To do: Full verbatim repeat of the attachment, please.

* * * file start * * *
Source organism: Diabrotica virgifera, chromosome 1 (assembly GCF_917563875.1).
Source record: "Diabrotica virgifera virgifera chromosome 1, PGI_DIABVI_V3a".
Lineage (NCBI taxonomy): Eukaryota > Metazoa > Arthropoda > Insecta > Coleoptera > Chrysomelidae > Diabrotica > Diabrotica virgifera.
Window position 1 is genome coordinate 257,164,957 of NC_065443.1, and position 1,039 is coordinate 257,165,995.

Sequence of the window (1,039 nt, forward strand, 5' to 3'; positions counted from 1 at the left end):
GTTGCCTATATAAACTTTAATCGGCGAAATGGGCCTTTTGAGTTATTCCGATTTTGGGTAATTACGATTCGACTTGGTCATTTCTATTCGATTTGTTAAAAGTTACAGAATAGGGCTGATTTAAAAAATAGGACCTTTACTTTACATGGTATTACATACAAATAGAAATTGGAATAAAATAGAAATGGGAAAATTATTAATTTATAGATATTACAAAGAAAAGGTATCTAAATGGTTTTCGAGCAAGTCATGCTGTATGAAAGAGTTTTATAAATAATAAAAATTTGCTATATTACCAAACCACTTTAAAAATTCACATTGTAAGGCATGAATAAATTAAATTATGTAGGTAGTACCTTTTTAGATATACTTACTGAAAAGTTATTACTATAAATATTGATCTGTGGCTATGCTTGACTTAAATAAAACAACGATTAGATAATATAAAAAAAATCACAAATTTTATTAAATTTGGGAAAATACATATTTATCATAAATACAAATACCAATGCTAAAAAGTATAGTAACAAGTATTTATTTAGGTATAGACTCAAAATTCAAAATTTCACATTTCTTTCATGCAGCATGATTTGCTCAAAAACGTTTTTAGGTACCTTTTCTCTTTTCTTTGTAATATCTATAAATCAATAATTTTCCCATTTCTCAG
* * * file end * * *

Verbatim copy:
Source organism: Diabrotica virgifera, chromosome 1 (assembly GCF_917563875.1).
Source record: "Diabrotica virgifera virgifera chromosome 1, PGI_DIABVI_V3a".
Lineage (NCBI taxonomy): Eukaryota > Metazoa > Arthropoda > Insecta > Coleoptera > Chrysomelidae > Diabrotica > Diabrotica virgifera.
Window position 1 is genome coordinate 257,164,957 of NC_065443.1, and position 1,039 is coordinate 257,165,995.

Sequence of the window (1,039 nt, forward strand, 5' to 3'; positions counted from 1 at the left end):
GTTGCCTATATAAACTTTAATCGGCGAAATGGGCCTTTTGAGTTATTCCGATTTTGGGTAATTACGATTCGACTTGGTCATTTCTATTCGATTTGTTAAAAGTTACAGAATAGGGCTGATTTAAAAAATAGGACCTTTACTTTACATGGTATTACATACAAATAGAAATTGGAATAAAATAGAAATGGGAAAATTATTAATTTATAGATATTACAAAGAAAAGGTATCTAAATGGTTTTCGAGCAAGTCATGCTGTATGAAAGAGTTTTATAAATAATAAAAATTTGCTATATTACCAAACCACTTTAAAAATTCACATTGTAAGGCATGAATAAATTAAATTATGTAGGTAGTACCTTTTTAGATATACTTACTGAAAAGTTATTACTATAAATATTGATCTGTGGCTATGCTTGACTTAAATAAAACAACGATTAGATAATATAAAAAAAATCACAAATTTTATTAAATTTGGGAAAATACATATTTATCATAAATACAAATACCAATGCTAAAAAGTATAGTAACAAGTATTTATTTAGGTATAGACTCAAAATTCAAAATTTCACATTTCTTTCATGCAGCATGATTTGCTCAAAAACGTTTTTAGGTACCTTTTCTCTTTTCTTTGTAATATCTATAAATCAATAATTTTCCCATTTCTCAG